Laguna Creek Watershed Council
Post on 06-Jan-2016
DESCRIPTIONLaguna Creek Watershed Council. Development of the Laguna Creek Watershed Management Action Plan & Its Relevance to the Elk Grove Drainage Master Planning Process December 3, 2008. Laguna Creek Watershed Council. - PowerPoint PPT Presentation
Laguna Creek Watershed CouncilDevelopment of the Laguna Creek Watershed Management Action Plan&Its Relevance to the Elk Grove Drainage Master Planning Process
December 3, 2008
Laguna Creek Watershed CouncilMission: To protect and restore the many benefits Laguna Creek and neighboring waterways provide, including flood attenuation, fish and wildlife habitat, recreational opportunities, and open space. We seek to accomplish this mission by working cooperatively with all stakeholders in the watershed.
History: Founded in 2002, non profit 501(c)3 status (pending), governed by Board of Directors, members include community residents, ranchers, developers, environmental advocates, city/county/state staffers. Open to anyone.
Municipal agencies with jurisdiction in the 65-sq mile watershed:
City of Elk Grove City of Rancho Cordova Sacramento County City of Sacramento (small portion)
Watershed Management Action Plan Objectives Implement the mission of the Watershed Council by addressing vital watershed functions and values:
Flood Control Water Quality Habitat Ecosystem Processes RecreationStewardship
Watershed Management Action Plan ComponentsDetailed watershed description and assessment findings historical setting, geography, hydrology, water quality, biological resources, etc. Watershed community the people and their connection to the resourceRegulatory and planning influences and policiesRecommended actionsPartnerships & fundingMeasuring performance and success
Chapter 6 Recommended Actions40+ actions sorted into 3 main categories:Implementation ProjectsExamples: Jack Hill Park Interpretive SignageArboretum Stream RestorationStewardship ProjectsBufferland Education ProgramPolicies, Practices, and Planning ActivitiesWater Use Efficiency Knowledge Transfer Strategy Develop Subwatershed Plans for Key TributariesAssess existing policies/codes to remove barriers
Why Recommend Policies, Practices, & Plans?Encourage restoration of areas that are degradedRequire protection of areas to prevent future degradationProvide additional information/data to fill knowledge gapsPromote watershed-based planning approachesRemove institutional barriers to new stormwater management approaches such as low impact development
What is a Watershed Approach in the Context of Stormwater Management?A holistic approach that considers all the contributing factors and impacted features in a watershed (ecological, community, etc.)A recognition that what happens on the land far from the waters edge can affect water quality, habitat, and aquatic and riparian life in the stream Address the sources of pollution, drainage and maintenance problems; move beyond addressing only the symptoms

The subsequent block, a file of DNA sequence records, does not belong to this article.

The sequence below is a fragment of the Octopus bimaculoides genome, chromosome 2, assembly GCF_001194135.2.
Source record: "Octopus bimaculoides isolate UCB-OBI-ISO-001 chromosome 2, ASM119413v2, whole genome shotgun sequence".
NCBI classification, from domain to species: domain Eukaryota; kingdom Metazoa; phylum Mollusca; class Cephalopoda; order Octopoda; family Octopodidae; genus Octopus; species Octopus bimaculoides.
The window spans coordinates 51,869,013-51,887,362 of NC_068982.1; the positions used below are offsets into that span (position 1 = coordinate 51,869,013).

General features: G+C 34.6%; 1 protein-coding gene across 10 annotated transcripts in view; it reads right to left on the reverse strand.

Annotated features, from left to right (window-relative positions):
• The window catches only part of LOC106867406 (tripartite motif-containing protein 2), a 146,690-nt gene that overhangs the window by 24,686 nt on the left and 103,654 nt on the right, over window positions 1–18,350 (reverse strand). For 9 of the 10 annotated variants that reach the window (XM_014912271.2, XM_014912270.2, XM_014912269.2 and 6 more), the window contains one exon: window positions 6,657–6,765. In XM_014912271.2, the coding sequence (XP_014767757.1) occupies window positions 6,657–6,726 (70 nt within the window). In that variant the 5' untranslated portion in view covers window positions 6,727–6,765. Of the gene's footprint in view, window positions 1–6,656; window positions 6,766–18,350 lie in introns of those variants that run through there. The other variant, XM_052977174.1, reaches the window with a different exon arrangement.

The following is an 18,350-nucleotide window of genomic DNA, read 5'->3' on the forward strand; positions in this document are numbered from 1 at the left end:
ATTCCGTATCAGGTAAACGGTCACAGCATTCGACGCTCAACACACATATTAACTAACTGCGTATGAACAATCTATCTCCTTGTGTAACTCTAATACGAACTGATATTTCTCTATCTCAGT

What is a Watershed Approach in the Context of Stormwater Management?Integrate water quantity and quality controls to reduce volume and pollutant loading of small storm runoffUse green infrastructure and mimic the natural pre-development hydrologic condition whenever possible consistent with EPA policies and initiatives
Moving From Traditional Grey To Green
References for Further Reading
DeKalb County, IL Stormwater Management Plan (2006) http://www.dekalbcounty.org/Planning/StormPlan0906.pdfEPAs Green Infrastructure Web Site and Statement of Intent (April 2007)http://www.epa.gov/npdes/pubs/gi_intentstatement.pdfNational Academy of Sciences Report: Urban Stormwater Management in the U.S. (Fall 2008)http://www.epa.gov/npdes/pubs/nrc_stormwaterreport.pdf
Check out the Draft Laguna CreekWatershed Management Action Plan www.lagunacreek.org
An aerial perspective.What is Green Infrastructure?Green infrastructure is strategically planned and managed networks of natural lands, working landscapes and other open spaces that conserve ecosystem values and functions and provide associated benefits to human populations. Green Infrastructure is a concept originating in the U.S. in the mid-1990s that highlights the importance of the natural environment in decisions about land use planning.[EPA has extended the concept to apply to the management of SW runoff at the local level through the use of natural systems, or engineered systems that mimic natural systems, to treat polluted runoff.
EPAs Green Infrastructure Web Site:Green infrastructure is an approach to wet weather management that is cost-effective, sustainable, and environmentally friendly. Green Infrastructure management approaches and technologies infiltrate, evapotranspire, capture and reuse stormwater to maintain or restore natural hydrologies. At the largest scale, the preservation and restoration of natural landscape features (such as forests, floodplains and wetlands) are critical components of green stormwater infrastructure. By protecting these ecologically sensitive areas, communities can improve water quality while providing wildlife habitat and opportunities for outdoor recreation. On a smaller scale, green infrastructure practices include rain gardens, porous pavements, green roofs, infiltration planters, trees and tree boxes, and rainwater harvesting for non-potable uses such as toilet flushing and landscape irrigation